• Is there a time of day where I am unable to complete my work due to competing priorities (i.e. childcare)?
  • What are my essential projects and what projects, if any, are non-essential?
  • What clarity do I need from my supervisor on my responsibilities?
  • What specific support do I need to complete my work (i.e. time, alternative resources, connection)?

Discuss your needs with your supervisor

After you have done some reflection, identify your needs and set aside time to have a conversation with your supervisor. This discussion should be done in a quieter space where you are able to focus and engage. Reflect on your answers and make the conversation not only about what you need, but also how this will allow you to complete your role effectively and efficiently. For example, if adjusting your one-on-one weekly meeting to an alternative time allows you to be more focused because your children will be preoccupied on a video call, share that information. Or if you need to scan documents for your clients and do not have the appropriate equipment, ask for it or for alternative suggestions on how to complete this task.

The questions you have asked yourself provide you with the specific information to clarify your concerns. You know what you need to be more productive and can make more clear requests as opposed to vague needs. It will also more likely become a two-way conversation of how you can both support one another to meet the team and organization goals.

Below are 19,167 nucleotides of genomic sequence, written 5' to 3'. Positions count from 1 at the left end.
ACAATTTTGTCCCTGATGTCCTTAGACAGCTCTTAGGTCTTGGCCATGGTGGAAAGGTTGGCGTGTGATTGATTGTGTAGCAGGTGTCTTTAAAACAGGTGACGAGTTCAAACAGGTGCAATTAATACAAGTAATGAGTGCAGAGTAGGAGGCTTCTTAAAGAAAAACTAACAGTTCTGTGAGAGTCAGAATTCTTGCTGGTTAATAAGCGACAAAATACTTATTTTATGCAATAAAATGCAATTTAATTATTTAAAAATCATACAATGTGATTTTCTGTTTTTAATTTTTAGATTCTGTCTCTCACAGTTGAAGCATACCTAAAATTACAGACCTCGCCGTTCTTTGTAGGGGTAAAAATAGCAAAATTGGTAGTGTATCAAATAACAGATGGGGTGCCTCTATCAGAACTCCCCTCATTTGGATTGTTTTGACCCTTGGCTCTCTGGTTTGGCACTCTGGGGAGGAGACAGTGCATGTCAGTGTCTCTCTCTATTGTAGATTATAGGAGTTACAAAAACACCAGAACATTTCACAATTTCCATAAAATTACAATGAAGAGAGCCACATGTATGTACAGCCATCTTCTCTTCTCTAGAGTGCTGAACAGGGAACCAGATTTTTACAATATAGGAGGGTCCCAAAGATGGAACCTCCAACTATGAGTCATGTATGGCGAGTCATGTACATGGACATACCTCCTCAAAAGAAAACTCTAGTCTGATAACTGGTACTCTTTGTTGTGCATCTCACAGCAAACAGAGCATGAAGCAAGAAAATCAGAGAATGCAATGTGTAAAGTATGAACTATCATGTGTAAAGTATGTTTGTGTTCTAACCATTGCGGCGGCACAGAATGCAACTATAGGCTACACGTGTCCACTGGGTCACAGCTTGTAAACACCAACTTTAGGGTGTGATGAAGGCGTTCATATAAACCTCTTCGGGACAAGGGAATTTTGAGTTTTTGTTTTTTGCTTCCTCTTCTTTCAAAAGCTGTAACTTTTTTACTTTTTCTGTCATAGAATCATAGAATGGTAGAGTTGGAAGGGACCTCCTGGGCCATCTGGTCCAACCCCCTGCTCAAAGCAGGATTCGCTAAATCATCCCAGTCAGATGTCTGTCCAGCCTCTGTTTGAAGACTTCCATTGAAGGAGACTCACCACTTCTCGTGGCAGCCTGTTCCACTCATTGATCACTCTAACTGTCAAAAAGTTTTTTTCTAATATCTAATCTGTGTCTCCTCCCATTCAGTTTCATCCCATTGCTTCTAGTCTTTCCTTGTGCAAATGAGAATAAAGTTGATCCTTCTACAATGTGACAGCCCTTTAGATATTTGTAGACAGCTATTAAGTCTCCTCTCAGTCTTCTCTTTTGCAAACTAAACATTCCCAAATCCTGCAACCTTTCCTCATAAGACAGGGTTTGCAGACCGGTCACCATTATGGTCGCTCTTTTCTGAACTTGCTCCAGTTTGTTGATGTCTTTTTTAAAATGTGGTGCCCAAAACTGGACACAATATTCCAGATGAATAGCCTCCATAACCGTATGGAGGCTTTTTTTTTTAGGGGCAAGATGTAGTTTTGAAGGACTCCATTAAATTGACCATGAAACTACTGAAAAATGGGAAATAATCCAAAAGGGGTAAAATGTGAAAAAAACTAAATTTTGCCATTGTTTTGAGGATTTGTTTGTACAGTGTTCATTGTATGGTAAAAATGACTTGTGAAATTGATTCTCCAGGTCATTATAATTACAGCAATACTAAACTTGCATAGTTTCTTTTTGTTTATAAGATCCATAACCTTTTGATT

Related: 10 Tips From CEOs on Working From Home Effectively and Happily

Establish your go-to phrases

Despite your best efforts to set boundaries, you are inevitably going to be faced with some additional asks from colleagues or other departments. Whether that is to join a committee, take on a new project or look over something for “just a minute.”

Sometimes we are able to complete the asks, and other times, we are at, or already above, capacity. To set boundaries and meet expectations, it’s important to not say “yes” when you really mean “no.” By taking on something that you are not able to complete, you can leave your team or clients with unfinished or lower quality work. If you find yourself in a position where you are at capacity and need to say no, try the following phrases:

  • “I have to look at my schedule first, and then I will get back to you.”